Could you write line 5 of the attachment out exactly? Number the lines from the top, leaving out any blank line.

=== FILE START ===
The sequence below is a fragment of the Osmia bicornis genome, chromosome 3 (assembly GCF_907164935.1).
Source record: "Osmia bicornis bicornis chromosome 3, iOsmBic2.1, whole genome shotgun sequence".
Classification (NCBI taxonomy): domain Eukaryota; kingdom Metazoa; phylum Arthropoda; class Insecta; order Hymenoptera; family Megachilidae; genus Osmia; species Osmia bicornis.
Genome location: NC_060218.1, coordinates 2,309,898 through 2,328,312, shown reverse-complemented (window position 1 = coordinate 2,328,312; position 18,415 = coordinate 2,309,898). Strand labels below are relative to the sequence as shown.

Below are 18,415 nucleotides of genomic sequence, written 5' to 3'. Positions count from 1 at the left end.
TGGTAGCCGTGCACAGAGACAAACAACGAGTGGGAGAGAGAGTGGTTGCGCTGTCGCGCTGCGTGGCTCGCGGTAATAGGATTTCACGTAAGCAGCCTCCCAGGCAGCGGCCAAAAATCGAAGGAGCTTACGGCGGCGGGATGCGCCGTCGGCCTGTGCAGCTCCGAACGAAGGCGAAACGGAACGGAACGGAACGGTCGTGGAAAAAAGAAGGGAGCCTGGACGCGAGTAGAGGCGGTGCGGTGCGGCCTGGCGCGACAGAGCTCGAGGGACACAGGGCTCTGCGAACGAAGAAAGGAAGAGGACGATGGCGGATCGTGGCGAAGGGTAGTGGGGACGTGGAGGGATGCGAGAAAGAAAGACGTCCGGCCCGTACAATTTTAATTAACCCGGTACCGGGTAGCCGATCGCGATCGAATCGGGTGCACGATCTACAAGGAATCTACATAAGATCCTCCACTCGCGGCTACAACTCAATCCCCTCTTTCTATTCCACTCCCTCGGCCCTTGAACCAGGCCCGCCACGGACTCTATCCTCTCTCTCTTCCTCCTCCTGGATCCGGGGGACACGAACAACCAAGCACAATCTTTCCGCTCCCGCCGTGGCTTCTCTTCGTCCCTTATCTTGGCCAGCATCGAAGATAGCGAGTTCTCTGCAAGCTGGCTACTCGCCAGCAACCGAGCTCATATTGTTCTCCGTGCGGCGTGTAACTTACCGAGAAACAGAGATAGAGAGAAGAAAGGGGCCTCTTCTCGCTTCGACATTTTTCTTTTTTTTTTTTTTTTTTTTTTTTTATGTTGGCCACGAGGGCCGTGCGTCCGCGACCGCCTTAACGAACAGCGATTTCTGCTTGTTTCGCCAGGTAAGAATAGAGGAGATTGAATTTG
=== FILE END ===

Below are 18,415 nucleotides of genomic sequence, written 5' to 3'. Positions count from 1 at the left end.